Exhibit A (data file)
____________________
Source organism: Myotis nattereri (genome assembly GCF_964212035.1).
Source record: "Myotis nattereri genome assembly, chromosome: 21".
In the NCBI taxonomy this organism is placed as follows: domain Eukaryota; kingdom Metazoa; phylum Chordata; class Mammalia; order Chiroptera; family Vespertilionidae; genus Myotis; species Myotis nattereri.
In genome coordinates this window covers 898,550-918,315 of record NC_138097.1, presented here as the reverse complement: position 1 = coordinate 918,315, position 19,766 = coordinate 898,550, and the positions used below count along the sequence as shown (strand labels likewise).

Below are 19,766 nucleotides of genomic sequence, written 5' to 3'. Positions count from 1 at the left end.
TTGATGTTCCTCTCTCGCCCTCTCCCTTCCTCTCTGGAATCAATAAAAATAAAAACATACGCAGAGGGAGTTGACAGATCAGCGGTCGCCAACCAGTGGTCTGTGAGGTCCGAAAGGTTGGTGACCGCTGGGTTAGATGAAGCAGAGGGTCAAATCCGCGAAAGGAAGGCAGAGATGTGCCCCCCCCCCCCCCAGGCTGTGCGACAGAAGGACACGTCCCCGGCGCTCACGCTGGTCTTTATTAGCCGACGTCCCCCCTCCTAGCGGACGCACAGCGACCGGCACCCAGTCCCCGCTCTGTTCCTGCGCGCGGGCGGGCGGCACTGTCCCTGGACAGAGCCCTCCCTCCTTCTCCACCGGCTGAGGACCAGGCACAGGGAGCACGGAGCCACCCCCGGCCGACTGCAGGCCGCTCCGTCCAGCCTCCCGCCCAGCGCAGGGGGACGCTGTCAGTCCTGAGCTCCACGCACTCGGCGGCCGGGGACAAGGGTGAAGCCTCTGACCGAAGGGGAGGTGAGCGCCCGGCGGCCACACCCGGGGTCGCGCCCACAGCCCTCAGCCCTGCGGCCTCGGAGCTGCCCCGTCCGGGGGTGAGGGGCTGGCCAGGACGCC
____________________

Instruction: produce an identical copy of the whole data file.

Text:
Source organism: Myotis nattereri (genome assembly GCF_964212035.1).
Source record: "Myotis nattereri genome assembly, chromosome: 21".
In the NCBI taxonomy this organism is placed as follows: domain Eukaryota; kingdom Metazoa; phylum Chordata; class Mammalia; order Chiroptera; family Vespertilionidae; genus Myotis; species Myotis nattereri.
In genome coordinates this window covers 898,550-918,315 of record NC_138097.1, presented here as the reverse complement: position 1 = coordinate 918,315, position 19,766 = coordinate 898,550, and the positions used below count along the sequence as shown (strand labels likewise).

Below are 19,766 nucleotides of genomic sequence, written 5' to 3'. Positions count from 1 at the left end.
TTGATGTTCCTCTCTCGCCCTCTCCCTTCCTCTCTGGAATCAATAAAAATAAAAACATACGCAGAGGGAGTTGACAGATCAGCGGTCGCCAACCAGTGGTCTGTGAGGTCCGAAAGGTTGGTGACCGCTGGGTTAGATGAAGCAGAGGGTCAAATCCGCGAAAGGAAGGCAGAGATGTGCCCCCCCCCCCCCCAGGCTGTGCGACAGAAGGACACGTCCCCGGCGCTCACGCTGGTCTTTATTAGCCGACGTCCCCCCTCCTAGCGGACGCACAGCGACCGGCACCCAGTCCCCGCTCTGTTCCTGCGCGCGGGCGGGCGGCACTGTCCCTGGACAGAGCCCTCCCTCCTTCTCCACCGGCTGAGGACCAGGCACAGGGAGCACGGAGCCACCCCCGGCCGACTGCAGGCCGCTCCGTCCAGCCTCCCGCCCAGCGCAGGGGGACGCTGTCAGTCCTGAGCTCCACGCACTCGGCGGCCGGGGACAAGGGTGAAGCCTCTGACCGAAGGGGAGGTGAGCGCCCGGCGGCCACACCCGGGGTCGCGCCCACAGCCCTCAGCCCTGCGGCCTCGGAGCTGCCCCGTCCGGGGGTGAGGGGCTGGCCAGGACGCC